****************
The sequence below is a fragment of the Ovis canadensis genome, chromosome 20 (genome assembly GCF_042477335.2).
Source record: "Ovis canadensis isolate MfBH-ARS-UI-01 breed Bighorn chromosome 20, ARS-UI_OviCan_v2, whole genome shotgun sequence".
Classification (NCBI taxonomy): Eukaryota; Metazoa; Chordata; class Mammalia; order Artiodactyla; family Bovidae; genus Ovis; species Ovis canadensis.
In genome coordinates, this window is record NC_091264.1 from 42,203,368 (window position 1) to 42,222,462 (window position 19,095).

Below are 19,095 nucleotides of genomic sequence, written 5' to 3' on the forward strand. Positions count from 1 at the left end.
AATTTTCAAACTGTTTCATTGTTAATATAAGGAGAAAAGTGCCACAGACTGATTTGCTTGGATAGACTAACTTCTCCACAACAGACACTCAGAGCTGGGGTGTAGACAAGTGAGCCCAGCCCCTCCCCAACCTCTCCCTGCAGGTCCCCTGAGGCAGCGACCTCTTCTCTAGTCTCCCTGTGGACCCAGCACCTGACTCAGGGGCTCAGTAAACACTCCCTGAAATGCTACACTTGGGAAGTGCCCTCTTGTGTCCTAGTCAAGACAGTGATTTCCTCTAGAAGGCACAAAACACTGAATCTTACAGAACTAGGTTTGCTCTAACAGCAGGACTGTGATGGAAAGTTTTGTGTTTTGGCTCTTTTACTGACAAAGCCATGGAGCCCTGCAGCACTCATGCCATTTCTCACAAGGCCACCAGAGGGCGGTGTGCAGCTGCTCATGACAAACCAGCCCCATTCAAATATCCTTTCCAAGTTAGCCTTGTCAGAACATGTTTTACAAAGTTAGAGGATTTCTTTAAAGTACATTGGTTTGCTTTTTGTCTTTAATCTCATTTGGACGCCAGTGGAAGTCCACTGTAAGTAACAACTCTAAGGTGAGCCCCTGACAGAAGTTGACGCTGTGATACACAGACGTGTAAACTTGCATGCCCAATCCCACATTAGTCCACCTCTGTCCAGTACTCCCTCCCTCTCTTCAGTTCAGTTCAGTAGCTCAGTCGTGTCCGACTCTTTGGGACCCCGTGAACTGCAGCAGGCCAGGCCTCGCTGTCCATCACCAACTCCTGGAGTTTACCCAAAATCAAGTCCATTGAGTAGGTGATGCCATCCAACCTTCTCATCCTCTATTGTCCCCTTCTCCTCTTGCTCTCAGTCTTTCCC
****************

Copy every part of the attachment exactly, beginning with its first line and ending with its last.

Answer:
The sequence below is a fragment of the Ovis canadensis genome, chromosome 20 (genome assembly GCF_042477335.2).
Source record: "Ovis canadensis isolate MfBH-ARS-UI-01 breed Bighorn chromosome 20, ARS-UI_OviCan_v2, whole genome shotgun sequence".
Classification (NCBI taxonomy): Eukaryota; Metazoa; Chordata; class Mammalia; order Artiodactyla; family Bovidae; genus Ovis; species Ovis canadensis.
In genome coordinates, this window is record NC_091264.1 from 42,203,368 (window position 1) to 42,222,462 (window position 19,095).

Below are 19,095 nucleotides of genomic sequence, written 5' to 3' on the forward strand. Positions count from 1 at the left end.
AATTTTCAAACTGTTTCATTGTTAATATAAGGAGAAAAGTGCCACAGACTGATTTGCTTGGATAGACTAACTTCTCCACAACAGACACTCAGAGCTGGGGTGTAGACAAGTGAGCCCAGCCCCTCCCCAACCTCTCCCTGCAGGTCCCCTGAGGCAGCGACCTCTTCTCTAGTCTCCCTGTGGACCCAGCACCTGACTCAGGGGCTCAGTAAACACTCCCTGAAATGCTACACTTGGGAAGTGCCCTCTTGTGTCCTAGTCAAGACAGTGATTTCCTCTAGAAGGCACAAAACACTGAATCTTACAGAACTAGGTTTGCTCTAACAGCAGGACTGTGATGGAAAGTTTTGTGTTTTGGCTCTTTTACTGACAAAGCCATGGAGCCCTGCAGCACTCATGCCATTTCTCACAAGGCCACCAGAGGGCGGTGTGCAGCTGCTCATGACAAACCAGCCCCATTCAAATATCCTTTCCAAGTTAGCCTTGTCAGAACATGTTTTACAAAGTTAGAGGATTTCTTTAAAGTACATTGGTTTGCTTTTTGTCTTTAATCTCATTTGGACGCCAGTGGAAGTCCACTGTAAGTAACAACTCTAAGGTGAGCCCCTGACAGAAGTTGACGCTGTGATACACAGACGTGTAAACTTGCATGCCCAATCCCACATTAGTCCACCTCTGTCCAGTACTCCCTCCCTCTCTTCAGTTCAGTTCAGTAGCTCAGTCGTGTCCGACTCTTTGGGACCCCGTGAACTGCAGCAGGCCAGGCCTCGCTGTCCATCACCAACTCCTGGAGTTTACCCAAAATCAAGTCCATTGAGTAGGTGATGCCATCCAACCTTCTCATCCTCTATTGTCCCCTTCTCCTCTTGCTCTCAGTCTTTCCC